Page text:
In the short to medium-term, the coronavirus outbreak could have a negative effect on the momentum of Tesla and especially the Gigafactory.
The Chinese stock market is plunging and the economy is crumbling. Leaked data indicates the actual number of confirmed coronavirus cases and deaths are substantially higher. In the short to medium-term, it could have a negative effect on the momentum of Tesla.
Year-to-date, in just over a month, the Tesla stock is up 75 percent. It has outperformed nearly all assets across various markets that have surged since January including bitcoin.
As the Tesla stock started to climb above $500, short orders betting against the stock began to stack up as well. Positive forecasts and earnings continued to take the stock up further, causing a significant short squeeze.
This week, the Tesla stock saw a noticeable increase in the inflow of retail investors, using platforms like Robinhood to invest at a high price range.
For Tesla to sustain the current valuation of $132 billion, it would have to report a significant increase in earnings in the first half of 2019 and show progress in other areas.
Outside of the sales of its flagship models, investors were looking towards the Cybertruck and the progress of the Gigafactory in China.
But, as the coronavirus outbreak expands rapidly, the Chinese government is expected to further restrict roads and transportation in major cities.
According to the South China Morning Post, China has already locked down Hangzhou, a megacity in China that is home to Alibaba.
Reports show that both Beijing and Shanghai remain deserted after the coronavirus outbreak. Shopping malls, highways, roads, and streets are empty as people take precautionary measures.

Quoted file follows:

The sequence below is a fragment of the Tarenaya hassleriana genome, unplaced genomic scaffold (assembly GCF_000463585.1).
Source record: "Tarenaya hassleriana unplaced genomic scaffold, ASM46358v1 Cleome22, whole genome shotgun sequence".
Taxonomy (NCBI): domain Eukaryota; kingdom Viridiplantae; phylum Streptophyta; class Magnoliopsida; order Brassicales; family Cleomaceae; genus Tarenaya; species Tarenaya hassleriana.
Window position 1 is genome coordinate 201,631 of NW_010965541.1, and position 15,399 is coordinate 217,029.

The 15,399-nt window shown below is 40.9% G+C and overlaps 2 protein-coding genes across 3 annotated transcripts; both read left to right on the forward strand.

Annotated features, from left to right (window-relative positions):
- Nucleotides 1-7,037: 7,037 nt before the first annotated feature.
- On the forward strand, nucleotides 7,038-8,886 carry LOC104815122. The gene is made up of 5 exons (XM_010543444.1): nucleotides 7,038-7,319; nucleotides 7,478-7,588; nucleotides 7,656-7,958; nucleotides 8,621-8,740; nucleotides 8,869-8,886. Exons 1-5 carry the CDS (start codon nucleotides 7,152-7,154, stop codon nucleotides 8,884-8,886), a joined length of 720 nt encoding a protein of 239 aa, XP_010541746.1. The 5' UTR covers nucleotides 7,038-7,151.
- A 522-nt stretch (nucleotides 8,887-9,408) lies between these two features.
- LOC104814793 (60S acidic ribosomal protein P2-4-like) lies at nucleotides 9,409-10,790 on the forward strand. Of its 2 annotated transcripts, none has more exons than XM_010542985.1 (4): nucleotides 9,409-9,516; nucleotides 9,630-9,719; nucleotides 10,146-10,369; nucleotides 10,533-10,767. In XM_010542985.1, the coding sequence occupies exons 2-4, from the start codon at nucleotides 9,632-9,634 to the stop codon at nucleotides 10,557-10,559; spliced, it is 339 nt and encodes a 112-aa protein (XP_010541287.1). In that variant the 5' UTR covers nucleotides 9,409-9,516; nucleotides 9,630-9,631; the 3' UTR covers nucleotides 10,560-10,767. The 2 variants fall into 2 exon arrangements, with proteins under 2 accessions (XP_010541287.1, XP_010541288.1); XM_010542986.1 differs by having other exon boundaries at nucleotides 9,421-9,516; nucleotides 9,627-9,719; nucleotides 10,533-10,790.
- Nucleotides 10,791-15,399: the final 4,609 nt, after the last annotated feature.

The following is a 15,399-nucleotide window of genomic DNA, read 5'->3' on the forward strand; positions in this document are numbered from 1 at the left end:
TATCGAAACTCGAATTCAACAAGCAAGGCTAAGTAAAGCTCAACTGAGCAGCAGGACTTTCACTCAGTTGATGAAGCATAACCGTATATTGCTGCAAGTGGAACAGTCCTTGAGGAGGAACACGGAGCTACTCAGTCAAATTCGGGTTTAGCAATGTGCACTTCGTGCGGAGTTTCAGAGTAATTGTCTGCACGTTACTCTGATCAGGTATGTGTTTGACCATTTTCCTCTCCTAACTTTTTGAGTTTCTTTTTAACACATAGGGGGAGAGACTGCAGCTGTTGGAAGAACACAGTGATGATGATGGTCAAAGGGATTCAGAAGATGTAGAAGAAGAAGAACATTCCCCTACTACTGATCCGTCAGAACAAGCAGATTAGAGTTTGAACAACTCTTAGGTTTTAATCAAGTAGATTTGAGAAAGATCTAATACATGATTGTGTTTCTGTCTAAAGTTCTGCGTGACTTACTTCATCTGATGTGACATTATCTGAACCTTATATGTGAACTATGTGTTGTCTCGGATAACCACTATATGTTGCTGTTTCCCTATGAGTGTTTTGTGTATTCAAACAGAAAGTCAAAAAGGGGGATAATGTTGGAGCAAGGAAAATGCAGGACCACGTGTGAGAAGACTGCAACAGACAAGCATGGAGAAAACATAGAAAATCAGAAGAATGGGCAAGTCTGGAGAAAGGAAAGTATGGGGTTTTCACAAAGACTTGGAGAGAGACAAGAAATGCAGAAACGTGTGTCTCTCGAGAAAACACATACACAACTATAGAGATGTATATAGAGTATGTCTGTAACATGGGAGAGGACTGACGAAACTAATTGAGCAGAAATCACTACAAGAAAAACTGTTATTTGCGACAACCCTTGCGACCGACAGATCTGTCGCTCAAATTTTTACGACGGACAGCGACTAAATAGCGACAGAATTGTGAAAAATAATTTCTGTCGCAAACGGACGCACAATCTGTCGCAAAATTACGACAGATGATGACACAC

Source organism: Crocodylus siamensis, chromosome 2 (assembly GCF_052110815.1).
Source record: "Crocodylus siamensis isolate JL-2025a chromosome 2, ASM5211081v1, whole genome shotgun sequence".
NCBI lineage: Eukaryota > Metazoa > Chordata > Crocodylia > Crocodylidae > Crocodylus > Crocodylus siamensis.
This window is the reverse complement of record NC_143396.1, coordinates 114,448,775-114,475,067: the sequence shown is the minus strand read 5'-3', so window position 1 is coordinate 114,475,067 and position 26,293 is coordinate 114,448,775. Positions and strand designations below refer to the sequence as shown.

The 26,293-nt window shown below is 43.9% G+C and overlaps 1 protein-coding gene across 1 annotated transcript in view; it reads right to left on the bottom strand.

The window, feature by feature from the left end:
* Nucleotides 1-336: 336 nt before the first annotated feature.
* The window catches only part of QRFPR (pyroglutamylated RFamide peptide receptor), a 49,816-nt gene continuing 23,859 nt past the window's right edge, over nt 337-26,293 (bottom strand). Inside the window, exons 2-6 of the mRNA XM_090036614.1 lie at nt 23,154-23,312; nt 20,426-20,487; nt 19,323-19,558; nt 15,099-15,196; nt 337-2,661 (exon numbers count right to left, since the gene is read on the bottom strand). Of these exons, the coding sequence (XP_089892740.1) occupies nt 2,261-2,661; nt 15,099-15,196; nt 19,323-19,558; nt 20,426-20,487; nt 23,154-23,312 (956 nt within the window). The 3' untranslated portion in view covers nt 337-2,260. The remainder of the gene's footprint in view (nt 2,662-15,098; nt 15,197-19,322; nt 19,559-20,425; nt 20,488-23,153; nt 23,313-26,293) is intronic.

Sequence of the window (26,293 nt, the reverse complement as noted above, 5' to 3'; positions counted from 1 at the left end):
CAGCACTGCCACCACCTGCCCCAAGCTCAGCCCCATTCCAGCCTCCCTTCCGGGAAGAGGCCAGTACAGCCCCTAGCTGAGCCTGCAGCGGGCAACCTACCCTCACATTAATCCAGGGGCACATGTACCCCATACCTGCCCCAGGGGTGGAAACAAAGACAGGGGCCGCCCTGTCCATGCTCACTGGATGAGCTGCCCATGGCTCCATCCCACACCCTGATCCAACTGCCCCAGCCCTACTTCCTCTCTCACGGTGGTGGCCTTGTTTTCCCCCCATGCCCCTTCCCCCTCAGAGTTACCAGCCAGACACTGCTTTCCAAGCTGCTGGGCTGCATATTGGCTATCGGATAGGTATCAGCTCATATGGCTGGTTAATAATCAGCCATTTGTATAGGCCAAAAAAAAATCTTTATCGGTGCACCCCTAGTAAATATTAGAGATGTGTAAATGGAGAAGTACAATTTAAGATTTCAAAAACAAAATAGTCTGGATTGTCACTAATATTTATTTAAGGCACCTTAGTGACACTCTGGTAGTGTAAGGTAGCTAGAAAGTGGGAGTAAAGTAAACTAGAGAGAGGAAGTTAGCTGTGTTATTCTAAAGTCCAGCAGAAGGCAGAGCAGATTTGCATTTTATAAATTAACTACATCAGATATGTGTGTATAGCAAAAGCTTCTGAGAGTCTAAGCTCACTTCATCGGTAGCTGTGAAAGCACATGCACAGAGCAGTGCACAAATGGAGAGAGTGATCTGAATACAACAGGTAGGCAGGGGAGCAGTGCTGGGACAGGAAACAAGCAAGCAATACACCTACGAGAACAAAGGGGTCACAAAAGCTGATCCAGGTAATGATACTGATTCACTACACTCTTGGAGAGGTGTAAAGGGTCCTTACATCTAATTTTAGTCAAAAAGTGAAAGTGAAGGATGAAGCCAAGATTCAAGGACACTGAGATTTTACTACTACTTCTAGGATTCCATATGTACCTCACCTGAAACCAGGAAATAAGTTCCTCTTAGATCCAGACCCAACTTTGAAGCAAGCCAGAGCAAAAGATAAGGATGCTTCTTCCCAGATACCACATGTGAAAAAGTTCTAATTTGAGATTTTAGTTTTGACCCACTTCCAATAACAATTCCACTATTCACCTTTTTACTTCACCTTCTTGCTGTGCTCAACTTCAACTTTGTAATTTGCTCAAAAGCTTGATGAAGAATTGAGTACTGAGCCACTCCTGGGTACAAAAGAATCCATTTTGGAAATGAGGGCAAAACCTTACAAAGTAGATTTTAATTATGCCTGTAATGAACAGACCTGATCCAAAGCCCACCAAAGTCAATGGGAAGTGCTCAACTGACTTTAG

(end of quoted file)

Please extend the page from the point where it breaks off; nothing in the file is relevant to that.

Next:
If the coronavirus outbreak is not contained in the near future, a model from Hong Kong University predicted that it could reach its peak in April or May.
A research paper from HKU read:
We estimated that if there was no reduction in transmissibility, the Wuhan epidemic would peak around April, 2020, and local epidemics across cities in mainland China would lag by 1–2 weeks. If transmissibility was reduced by 25% in all cities domestically, then both the growth rate and magnitude of local epidemics would be substantially reduced; the epidemic peak would be delayed by about 1 month and its magnitude reduced by about 50%.
An extended outbreak would cause Tesla and other consumer-targeting businesses in general to take a hit.
Already, Tesla has closed all of its stores in China, based on a report from CNBC. A sales employee of the company wrote in an online forum that for the foreseeable future, only line orders will be accepted.
Whether that would lead to a slower rate of production in Tesla’s China gigafactory remains to be seen.
Disclaimer: The opinions expressed in this article do not necessarily reflect the views of CCN.com.
This article was edited by Samburaj Das.